Participants visit informational booths after the forum. Photo by Jonathan Olivares

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As we all know, healthcare coverage can be very expensive. Beginning October 1st,. however, the new healthcare law called the Affordable Care Act will give millions of Americans the opportunity to apply for a health plan if they don’t have one currently.

With so many questions surrounding this new law, Boyle Heights residents took advantage of an opportunity to learn how the Affordable Care Act affects them and filled up the Boyle Heights Technology Center this past Saturday for a special forum hosted by Boyle Heights Beat.

Health reform, also known as Obamacare, will benefit many low-income families by making healthcare coverage more affordable. Under the new law, individuals without a health insurance plan can shop around and purchase one that best fits them.

Health and law industry professionals spoke at the forum to explain the new legislation and answer any questions audience members had.

Rafael Zuniga, 52, said he was happy he attended the forum and that he’s excited about the prospects of the ACA. “I think it is something very good, something very positive. It is a big change but something very important; especially for us in Latino communities who have never had insurance.”

Not everyone will benefit from the ACA. Maria Duran, 55, is unhappy with her MediCal coverage and hoped to apply for new coverage. “Unfortunately, because of my income, I don’t think I will be able to afford any of the [other] health plans.” Still, Duran sees great things happening under the ACA. “It is clear that there will be a lot of benefits for those who will be eligible to have insurance for the first time. Now there will be no excuse if you are sick and you don’t go see a doctor.”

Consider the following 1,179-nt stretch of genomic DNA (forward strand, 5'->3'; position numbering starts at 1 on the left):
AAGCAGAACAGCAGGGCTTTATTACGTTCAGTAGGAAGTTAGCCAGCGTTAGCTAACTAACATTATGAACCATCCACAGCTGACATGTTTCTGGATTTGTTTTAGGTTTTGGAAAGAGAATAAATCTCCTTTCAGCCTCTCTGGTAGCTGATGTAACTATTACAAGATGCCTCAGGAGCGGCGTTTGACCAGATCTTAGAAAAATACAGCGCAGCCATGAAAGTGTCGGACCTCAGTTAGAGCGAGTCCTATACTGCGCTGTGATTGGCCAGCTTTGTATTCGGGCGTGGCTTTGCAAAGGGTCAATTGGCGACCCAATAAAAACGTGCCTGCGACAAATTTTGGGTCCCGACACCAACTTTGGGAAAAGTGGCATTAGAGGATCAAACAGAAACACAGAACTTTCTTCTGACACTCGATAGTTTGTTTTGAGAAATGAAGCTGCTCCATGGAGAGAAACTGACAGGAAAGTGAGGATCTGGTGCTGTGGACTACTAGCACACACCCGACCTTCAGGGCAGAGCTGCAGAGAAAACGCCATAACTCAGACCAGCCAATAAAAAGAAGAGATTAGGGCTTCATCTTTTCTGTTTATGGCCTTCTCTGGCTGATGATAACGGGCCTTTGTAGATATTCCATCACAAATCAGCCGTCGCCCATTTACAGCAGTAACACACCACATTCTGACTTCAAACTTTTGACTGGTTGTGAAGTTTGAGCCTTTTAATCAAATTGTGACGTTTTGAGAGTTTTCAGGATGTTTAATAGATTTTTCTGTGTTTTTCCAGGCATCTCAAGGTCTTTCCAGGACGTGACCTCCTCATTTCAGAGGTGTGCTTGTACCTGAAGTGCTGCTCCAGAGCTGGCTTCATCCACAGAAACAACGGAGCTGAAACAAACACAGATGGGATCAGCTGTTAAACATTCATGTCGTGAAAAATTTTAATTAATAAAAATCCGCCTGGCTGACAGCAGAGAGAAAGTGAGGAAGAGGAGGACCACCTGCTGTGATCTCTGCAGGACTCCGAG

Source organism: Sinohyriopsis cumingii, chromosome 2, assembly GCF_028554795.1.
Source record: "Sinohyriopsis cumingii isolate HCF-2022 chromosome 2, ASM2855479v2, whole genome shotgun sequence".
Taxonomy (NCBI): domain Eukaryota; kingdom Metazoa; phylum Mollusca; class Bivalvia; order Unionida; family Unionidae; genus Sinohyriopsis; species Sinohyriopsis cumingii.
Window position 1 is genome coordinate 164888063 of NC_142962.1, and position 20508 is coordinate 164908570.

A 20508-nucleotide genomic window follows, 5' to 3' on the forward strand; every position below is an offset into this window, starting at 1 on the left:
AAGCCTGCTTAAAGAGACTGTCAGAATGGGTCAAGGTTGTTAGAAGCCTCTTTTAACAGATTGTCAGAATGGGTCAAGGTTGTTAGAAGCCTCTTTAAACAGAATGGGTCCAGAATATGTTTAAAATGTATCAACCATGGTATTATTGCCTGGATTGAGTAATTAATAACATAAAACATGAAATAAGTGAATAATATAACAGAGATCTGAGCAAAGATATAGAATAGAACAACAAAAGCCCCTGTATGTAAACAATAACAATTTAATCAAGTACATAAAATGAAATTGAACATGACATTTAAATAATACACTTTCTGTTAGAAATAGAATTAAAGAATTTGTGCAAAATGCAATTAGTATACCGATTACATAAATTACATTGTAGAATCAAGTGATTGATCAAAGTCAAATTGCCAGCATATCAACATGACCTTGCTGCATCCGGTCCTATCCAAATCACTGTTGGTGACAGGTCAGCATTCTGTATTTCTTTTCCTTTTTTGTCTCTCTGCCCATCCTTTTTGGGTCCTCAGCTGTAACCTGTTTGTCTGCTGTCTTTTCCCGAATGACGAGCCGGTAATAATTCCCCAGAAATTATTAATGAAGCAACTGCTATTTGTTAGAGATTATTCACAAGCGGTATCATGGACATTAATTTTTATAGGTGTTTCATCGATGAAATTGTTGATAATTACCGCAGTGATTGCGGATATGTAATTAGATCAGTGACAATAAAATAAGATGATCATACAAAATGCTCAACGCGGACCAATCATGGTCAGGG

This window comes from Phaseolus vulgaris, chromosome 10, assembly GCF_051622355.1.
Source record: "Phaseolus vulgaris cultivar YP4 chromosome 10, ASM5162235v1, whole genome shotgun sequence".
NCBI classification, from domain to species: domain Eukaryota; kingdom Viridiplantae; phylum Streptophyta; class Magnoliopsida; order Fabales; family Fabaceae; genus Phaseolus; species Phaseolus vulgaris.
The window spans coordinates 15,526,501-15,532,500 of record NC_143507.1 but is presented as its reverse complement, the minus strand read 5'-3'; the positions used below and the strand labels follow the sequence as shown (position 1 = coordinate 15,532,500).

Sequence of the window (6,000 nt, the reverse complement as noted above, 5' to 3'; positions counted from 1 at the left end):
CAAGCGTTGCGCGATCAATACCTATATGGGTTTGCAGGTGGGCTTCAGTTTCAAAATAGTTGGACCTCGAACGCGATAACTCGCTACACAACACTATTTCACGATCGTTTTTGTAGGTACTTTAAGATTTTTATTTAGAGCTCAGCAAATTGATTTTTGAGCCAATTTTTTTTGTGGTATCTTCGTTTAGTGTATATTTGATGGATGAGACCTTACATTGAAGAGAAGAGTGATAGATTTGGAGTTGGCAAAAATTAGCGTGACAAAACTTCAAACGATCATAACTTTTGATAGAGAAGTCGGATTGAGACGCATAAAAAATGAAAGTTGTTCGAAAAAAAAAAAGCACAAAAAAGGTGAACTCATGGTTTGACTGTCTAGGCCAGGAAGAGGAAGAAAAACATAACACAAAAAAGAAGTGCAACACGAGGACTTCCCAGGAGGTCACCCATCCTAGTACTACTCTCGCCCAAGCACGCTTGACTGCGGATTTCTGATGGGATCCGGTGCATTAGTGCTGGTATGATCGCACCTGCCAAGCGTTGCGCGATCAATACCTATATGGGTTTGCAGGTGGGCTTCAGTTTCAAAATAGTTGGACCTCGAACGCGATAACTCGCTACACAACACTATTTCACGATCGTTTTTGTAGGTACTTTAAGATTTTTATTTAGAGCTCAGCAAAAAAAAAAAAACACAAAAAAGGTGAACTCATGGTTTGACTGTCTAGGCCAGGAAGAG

One of the forum speakers, Dr. Gregory M. Roybal, medical director of the Roybal Comprehensive Health Center in East L.A., expects that health care reforms will take some getting-used to. When asked if he expects medical clinics to be ready for all the new patients taking advantage of the ACA, Dr. Roybal said, “I think people will be a little frustrated about it at first, but they just need to be patient because it’s going to take about a year or so for it to stabilize. ”

Youchen Wang, an attorney with the Legal Aid Foundation of Los Angeles also spoke at the event, providing an overview of the new law and outlining that the ACA does not apply to the undocumented.

“Programs that are currently funded for the undocumented have a chance of being defunded or cut,” said Wang, explaining that private donors may think everyone will be covered under the ACA and could transfer resources elsewhere.

“We’re going to have to see how this plays out,” added Wang.

Representatives from various community organizations such as Maternal and Child Health Access, LA Care, Vision y Compromiso, and Clinica Romero were on hand to personally answer questions from the forum attendees.

See our coverage here for more information on the Affordable Care Act.

Emily Valdez, David Galindo, Jackie Ramirez, Dulce Morales, and Clarrissa Diaz contributed to this report.

Video produced by Kim Daniels

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Boyle Heights Beat

Boyle Heights Beat is a bilingual community newspaper produced by its youth "por y para la comunidad". The newspaper and its sister website serve an immigrant neighborhood in East Los Angeles of just under...

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